The Income Tax (Amendment) (No. 2) Law of 2016 (Law 135(I) of 2016)) introduces new tax relief for investors in qualifying small- and medium-sized innovative enterprises. It adds a new section 9A to the Income Tax Law of 2002 allowing independent investors in such enterprises to deduct the cost of the investment from their taxable income for the year in which the investment is made. The deduction is limited to 50 percent of taxable income for the year or 150,000 euros, whichever is less. Any cost above the 50 percent limit may be carried forward for deduction against taxable income of subsequent years, subject to a 50 percent limit, for a maximum of five years. In order to qualify for relief, the investor must retain the investment for at least three years.

The new provisions took effect on January 1, 2017 and will expire on January 1, 2020 unless they are extended before then.

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III.Double Taxation Agreements

A. Deferral of the New Provisions Regarding Shares in Companies Holding Immovable Property in Russia

In the final days of 2016 the Ministry of Finance announced that the Russian Government had agreed to defer the introduction of new provisions allowing for source-based taxation of capital gains on shares in ”property-rich” Russian companies, which were due to take effect on January 1, 2017.

Under the 1998 double taxation agreement (”DTA”) between Cyprus and Russia, gains on disposals of shares are taxable only in the country of residence of the person disposing of the shares. Since Cyprus does not impose any capital gains tax on disposals of shares in companies unless they own immovable property in Cyprus, this makes Cyprus a very advantageous location for holding shares in Russian companies.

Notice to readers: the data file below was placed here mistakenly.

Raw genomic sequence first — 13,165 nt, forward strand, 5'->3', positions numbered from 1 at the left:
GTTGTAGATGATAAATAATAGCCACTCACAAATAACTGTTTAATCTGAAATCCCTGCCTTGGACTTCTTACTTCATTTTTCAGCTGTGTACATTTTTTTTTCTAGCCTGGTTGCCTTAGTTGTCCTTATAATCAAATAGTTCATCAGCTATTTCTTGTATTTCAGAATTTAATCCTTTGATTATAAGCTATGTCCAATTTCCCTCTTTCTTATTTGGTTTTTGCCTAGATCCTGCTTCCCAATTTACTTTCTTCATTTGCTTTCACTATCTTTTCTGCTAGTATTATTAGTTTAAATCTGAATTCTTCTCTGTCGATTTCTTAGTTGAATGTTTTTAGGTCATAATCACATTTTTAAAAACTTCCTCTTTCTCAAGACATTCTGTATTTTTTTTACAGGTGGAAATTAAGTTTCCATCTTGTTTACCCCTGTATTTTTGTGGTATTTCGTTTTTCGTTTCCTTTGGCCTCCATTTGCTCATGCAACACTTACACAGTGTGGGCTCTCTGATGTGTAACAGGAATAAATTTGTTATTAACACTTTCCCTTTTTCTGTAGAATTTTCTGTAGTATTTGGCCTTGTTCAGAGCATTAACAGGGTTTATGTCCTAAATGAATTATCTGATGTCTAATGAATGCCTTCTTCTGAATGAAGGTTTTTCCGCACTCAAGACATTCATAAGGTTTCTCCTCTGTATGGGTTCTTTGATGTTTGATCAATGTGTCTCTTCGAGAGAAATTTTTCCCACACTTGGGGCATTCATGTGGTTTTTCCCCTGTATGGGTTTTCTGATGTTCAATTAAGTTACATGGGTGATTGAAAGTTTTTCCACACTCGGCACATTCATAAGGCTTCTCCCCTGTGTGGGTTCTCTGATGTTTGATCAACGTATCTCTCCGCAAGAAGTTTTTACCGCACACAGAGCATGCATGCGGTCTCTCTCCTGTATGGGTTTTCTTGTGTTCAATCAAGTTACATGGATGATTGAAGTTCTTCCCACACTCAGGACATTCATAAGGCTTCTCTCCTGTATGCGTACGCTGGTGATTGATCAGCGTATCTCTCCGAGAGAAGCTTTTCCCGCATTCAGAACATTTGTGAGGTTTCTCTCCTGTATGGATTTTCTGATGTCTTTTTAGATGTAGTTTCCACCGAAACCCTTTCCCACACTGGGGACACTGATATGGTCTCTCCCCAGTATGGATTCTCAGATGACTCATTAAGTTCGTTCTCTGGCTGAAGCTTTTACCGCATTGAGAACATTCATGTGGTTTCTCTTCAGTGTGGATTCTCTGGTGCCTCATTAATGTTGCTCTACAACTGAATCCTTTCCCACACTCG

The Protocol to the 1998 DTA, which was signed in 2010, changed the basis of taxation of property-rich companies. It allows gains on disposal of shares in companies which derive their value principally from immovable property in Russia to be subject to tax in Russia after a transitional period, which was due to expire at the end of 2016. Shares in other companies were not affected.

However, the application of this provision of the Protocol has now been suspended until similar provisions are introduced into Russia’s DTAs with other European countries. Until then, disposals of shares in property-rich companies will continue to be taxable only in the country of residence of the person disposing of the shares, in the same way as other shares. The formal terms of the deferral will be set out in an additional Protocol.

B. Entry into Effect of New DTAs with Guernsey and Switzerland

On January 1, 2016, the new DTAs with Guernsey and Switzerland, which were signed in 2014 and entered into force in 2015, took effect. They closely follow the 2010 OECD Model Tax Convention.

C. Entry into Force of DTAs with Bahrain, Georgia and Latvia

Ratification of the DTAs with Bahrain and Georgia, which were signed in 2015, and with Latvia, which was signed in May 2016, was completed during 2016 and the DTAs entered into force on April 26, January 4 and October 27, 2016 respectively. These are the first DTAs between Cyprus and the countries concerned, as neither Georgia nor Latvia adopted the 1982 Cyprus- USSR agreement when they became independent. The new DTAs, which also closely follow the 2010 OECD Model Tax Convention, will take effect from the beginning of 2017.

D. Signature of New DTAs and Protocols

During 2016, in addition to signing the DTA with Latvia referred to above, Cyprus signed new DTAs with Jersey and India. The DTA with Jersey is the first between the two countries: while Jersey is not large in economic terms it is an important financial center and the DTA will be a valuable addition to Cyprus’s extensive treaty network. The new agreement with India, which was signed in November, was ratified very expeditiously and will replace the existing 1994 DTA from with almost immediate effect.


The DTA will come into force once both parties have ratified it in accordance with their respective domestic legal procedures. It will have effect from the beginning of the following year. The 2004 agreement on taxation of savings income between Cyprus and Jersey will continue in force, but the DTA will be more beneficial to taxpayers once it takes effect.